| Novo Nordisk pays $25 million due to improper off-label drug promotion
The US Department of Justice (DOJ), in a June 10, 2011 press release, said Danish pharmaceutical company, Novo Nordisk, will pay $25 million to resolve its civil liability and allegations of off-label promotion of NovoSeven.
The Food and Drug Administration (FDA) only approved NovoSeven to treat some hemophiliac’s bleeding disorders. Although doctors may prescribe the drugs for other uses, manufacturers are prohibited from promoting or marketing a drug for any other use than the one it received from the FDA.
It was Novo Nordisk’s US affiliate, Novo Nordisk Inc, out of Princeton, New Jersey, that illegally promoted the drug. The company urged health care professionals to use the drug for such off-label uses as using it for a coagulatory agent for trauma patients, cardiac and liver surgery and liver transplants and intra-cerebral hemorrhage.
It was the company’s unlawful promotion that caused false claims to be filed with government health program. The filings were not reimbursable by the programs. Both Medicare and Medicaid ended up paying for off-label prescriptions throughout the country.
“Pharmaceuticals should be marketed only for uses that the FDA has approved as safe and effective,” said Tony West, Assistant Attorney General for the Civil Division of the Department of Justice. “The off-label promotion alleged here not only wasted taxpayer dollars, but also undermined the FDA’s important role in ensuring that drugs are properly marketed to government agencies and members of the public.”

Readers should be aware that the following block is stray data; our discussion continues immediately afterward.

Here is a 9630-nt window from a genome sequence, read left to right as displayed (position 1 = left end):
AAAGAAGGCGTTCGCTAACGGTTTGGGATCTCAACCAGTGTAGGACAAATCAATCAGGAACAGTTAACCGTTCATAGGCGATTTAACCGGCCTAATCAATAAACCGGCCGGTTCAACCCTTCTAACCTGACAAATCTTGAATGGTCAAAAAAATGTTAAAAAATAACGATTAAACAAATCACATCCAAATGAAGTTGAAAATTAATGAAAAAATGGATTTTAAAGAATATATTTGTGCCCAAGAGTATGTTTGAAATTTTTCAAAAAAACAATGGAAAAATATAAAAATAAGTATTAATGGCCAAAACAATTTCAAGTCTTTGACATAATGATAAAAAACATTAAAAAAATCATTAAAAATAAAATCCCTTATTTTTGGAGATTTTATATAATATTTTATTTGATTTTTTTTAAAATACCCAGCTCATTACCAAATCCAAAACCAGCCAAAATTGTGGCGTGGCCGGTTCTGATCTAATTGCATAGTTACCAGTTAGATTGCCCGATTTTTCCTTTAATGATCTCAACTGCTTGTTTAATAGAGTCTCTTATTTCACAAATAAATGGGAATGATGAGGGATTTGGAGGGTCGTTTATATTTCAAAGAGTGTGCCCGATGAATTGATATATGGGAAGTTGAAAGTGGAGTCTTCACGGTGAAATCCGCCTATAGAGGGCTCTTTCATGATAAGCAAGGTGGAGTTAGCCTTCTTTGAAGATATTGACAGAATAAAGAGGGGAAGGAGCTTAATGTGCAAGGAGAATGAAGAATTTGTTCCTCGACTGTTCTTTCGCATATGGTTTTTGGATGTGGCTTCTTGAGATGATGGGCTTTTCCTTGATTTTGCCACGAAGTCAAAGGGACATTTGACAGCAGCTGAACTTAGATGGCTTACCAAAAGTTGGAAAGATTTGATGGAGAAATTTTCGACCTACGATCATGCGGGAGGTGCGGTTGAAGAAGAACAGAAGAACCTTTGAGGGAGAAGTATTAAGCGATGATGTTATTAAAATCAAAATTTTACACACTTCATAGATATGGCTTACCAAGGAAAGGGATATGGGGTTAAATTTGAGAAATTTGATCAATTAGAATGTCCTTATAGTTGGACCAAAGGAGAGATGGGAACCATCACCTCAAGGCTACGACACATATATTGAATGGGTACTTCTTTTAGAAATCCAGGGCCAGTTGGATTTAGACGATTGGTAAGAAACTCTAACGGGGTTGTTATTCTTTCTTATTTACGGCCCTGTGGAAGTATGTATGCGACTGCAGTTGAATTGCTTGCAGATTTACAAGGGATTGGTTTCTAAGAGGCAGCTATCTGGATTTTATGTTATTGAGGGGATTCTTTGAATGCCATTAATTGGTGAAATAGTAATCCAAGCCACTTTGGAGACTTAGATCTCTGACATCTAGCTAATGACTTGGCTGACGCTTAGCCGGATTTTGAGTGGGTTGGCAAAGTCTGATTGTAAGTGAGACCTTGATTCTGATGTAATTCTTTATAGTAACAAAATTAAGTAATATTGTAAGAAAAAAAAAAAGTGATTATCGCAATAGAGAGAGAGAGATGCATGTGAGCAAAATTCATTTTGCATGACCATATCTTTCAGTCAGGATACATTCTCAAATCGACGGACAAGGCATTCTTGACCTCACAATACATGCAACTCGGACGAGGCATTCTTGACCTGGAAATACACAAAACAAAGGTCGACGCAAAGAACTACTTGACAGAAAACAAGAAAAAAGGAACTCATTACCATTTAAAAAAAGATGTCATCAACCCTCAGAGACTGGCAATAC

The actions today originated with a whistleblower suit filed in Maryland. That case is resolved as part of today’s settlement.
Whistleblowers play a vital role in the government’s fight against health care fraud. Those whistleblowers will receive more than $3.5 million of the federal government’s $21.4 million settlement in the case. State Medicaid units will receive $3.5 million as their part of the civil settlement.
Further actions taken against Novo Disk include setting up an expansive corporate integrity agreement with the Office of Inspector General of the Department of Health and Human Services. The agreement will set up procedures and reviews to avoid and promptly detect conduct similar to this case.
Report Medicare fraud here.
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